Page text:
Methodologies to Make Innovations
Innovations are the creation of new concepts. Some innovations are patentable, for example the creation of new products or methods. Those innovations can also be called inventions.
Four principle methodologies have led to innovations in the past: (1) exploration; (2) mathematical calculation; (3) the application of an technology or knowledge; and (4) deep thinking. Most innovations can be disquished on the bases of one or more of these four methodologies.The case of making exploration was used in the discovery of DNA. After optical magnification techniques had advanced to the molecular level, scientists were able to see multiple protein molecules. DNA was discovered from these molecules by observing its four organic bases, its double helix structure, and its ability to duplicate itself. School teaches us how to make use of those advance in optical technology so that we can explore. Other historical examples help to illustrate the methodology of mathematical calculation. Mathematical calculation played a pivotal role both in Albert Einstein's Theory of Relativity and his equation of E=mc². These are mathematical hypotheses which still require physical experiments to verify if they are ture. The hypotheses are verified to be true. School teaches us mathematics. The methodology of the application of an technology or knowledge to a new environment can be illustrated by many new digital gadgets. My old cellphone has buttons but my new cellphone has touch screen. This device, however, was 'new' only in the sense that it was the first time that a touch screen had been applied to the operation of a cellphone. As it turned out, any competitive edge that this invention might have given the West was offset by the fact that, researchers in the China, Japan and Korea had come up with pretty much the same idea at around the same time. Granted, it is not entirely fair to dismiss the importance of incremental technological improvements. After all, Chinese fire-crackers eventually evolved into rockets capable of reaching the moon through millions of incremental technological improvements. School teaches us scientific knowledge. The methodology of deep thinking can come up with innovations which are highly imaginary new concept. It takes long time practicing to acquire the "deep thinking" skill. Those innovations are usually out of people's normal thinking sense. An early example of deep thinking innovation concerns an event that occurred over two thousand years ago in Greece. In 530 B.C., Pythagoras witnessed a lunar eclipse. On the basis of his observation, he conjectured that the dark portion of the eclipse was the shadow of the earth when lit by the sun. Noting that the shadow was round, he reasoned that the earth must also be a sphere. Unfortunately, the technology available to Pythagoras at that time did not allow him to confirm his hypothesis. Furthermore, although some Chinese, Indian, and Mayan astronomers had also witnessed this eclipse, only Pythagoras had come up with a logical explanation to account for the eclipse. Finally, it was only in 1522, the year in which Magellan sailed around the world, that Pythagoras' hypothesis that the earth was a sphere was proven to be correct. Deep thinking methodology starts with a hypothesis. We cannot prove in advance that the hypothesis could turn out to be true but there is a possibility. School has not taught us deep thinking skill. Another ancient example involves Galileo. Galileo hypothesized that heavier and lighter objects would fall at the same speed. Galileo went to the Leaning Tower of Pisa to carry out an experiment. He dropped two balls of different sizes. The balls felled at the same speed. The experiment verified his innovative idea was true.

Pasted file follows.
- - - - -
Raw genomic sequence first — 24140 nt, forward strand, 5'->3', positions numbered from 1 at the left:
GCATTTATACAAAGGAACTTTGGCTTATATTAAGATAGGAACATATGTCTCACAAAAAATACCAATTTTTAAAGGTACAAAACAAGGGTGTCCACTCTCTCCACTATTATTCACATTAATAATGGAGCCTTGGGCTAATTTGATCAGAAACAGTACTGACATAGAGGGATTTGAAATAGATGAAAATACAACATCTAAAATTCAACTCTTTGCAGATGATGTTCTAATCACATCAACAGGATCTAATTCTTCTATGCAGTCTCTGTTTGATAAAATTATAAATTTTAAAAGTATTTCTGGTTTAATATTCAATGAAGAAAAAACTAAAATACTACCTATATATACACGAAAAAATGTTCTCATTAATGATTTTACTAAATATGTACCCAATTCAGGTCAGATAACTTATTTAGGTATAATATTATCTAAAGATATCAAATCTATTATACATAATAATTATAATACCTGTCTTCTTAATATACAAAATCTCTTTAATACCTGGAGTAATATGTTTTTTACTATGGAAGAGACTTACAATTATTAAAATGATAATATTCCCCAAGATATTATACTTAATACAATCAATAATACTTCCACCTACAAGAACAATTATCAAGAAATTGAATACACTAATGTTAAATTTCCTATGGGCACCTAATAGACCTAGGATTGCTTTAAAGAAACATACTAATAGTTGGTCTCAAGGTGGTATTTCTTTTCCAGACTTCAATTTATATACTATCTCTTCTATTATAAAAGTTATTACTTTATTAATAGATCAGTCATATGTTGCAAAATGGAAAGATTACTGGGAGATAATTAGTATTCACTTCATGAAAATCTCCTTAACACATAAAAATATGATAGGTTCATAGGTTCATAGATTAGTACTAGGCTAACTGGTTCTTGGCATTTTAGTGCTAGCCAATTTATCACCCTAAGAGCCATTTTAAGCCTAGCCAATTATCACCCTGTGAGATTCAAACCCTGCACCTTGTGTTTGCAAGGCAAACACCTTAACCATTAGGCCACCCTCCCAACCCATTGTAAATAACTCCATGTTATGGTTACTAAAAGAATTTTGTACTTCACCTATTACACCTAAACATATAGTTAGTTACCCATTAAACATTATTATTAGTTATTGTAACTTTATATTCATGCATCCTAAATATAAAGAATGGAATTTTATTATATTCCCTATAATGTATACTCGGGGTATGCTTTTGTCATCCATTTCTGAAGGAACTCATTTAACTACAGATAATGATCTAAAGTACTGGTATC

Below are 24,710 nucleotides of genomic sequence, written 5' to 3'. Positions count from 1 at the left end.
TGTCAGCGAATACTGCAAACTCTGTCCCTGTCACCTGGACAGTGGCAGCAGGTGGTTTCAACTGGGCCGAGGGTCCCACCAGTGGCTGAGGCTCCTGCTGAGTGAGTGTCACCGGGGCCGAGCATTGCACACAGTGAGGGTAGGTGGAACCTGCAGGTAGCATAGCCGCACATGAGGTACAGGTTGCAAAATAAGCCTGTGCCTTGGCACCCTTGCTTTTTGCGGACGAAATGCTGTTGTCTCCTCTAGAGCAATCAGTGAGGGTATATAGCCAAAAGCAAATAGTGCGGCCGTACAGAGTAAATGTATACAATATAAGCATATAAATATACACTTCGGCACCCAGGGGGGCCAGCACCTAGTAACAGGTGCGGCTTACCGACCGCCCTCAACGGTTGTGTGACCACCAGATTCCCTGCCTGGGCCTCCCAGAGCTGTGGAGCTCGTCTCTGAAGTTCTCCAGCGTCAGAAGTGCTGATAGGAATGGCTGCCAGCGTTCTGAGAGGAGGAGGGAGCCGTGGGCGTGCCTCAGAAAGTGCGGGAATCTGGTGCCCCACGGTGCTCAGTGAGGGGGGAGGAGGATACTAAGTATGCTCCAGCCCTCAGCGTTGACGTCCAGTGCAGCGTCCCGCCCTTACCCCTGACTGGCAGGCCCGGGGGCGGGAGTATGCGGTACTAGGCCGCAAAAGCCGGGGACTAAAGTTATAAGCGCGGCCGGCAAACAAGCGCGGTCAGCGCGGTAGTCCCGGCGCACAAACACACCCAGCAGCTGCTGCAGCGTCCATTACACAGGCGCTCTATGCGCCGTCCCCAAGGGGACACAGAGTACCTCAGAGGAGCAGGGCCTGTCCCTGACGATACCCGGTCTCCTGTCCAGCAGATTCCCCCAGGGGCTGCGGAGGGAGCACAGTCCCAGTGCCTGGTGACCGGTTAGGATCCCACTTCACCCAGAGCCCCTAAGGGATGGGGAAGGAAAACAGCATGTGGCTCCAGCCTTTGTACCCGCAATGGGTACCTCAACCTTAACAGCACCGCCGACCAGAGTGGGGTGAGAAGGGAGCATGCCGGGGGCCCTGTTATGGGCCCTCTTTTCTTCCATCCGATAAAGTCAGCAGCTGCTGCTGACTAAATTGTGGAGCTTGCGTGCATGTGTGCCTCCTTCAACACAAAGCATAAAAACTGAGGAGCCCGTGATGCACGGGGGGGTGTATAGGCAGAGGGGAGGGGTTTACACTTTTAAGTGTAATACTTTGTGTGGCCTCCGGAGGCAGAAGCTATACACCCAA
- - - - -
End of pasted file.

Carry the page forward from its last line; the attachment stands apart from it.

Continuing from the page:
A more recent example of this type involves Thomas Edison, who had made many careful studies of sound characteristics. He had hypothesized that every sound (e.g., the phrase "good morning"), had its own unique vibration waveform. On this basis, he set about reproducing sound by creating an identical sound vibration waveform. This ultimately led him to the invention of a 'talking machine' or phonograph. Only later, with the invention of the oscilloscope, did it become technologically feasible to prove that his theory had been correct.The purpose of science is to solve problems. Science can be divided into two parts. The first is the uncovering of new scientific knowledge. The second is the recording of uncovered scientific knowledge and the practical application of this knowledge. School teaches us already known scientific knowledge and how to apply this science to practical use. This is using inductive and deductive logic to create innovations. School has not taught us deep thinking skill which we cannot prove in advance that the idea could turn out to be true but there is a possibility.(Please see chart below)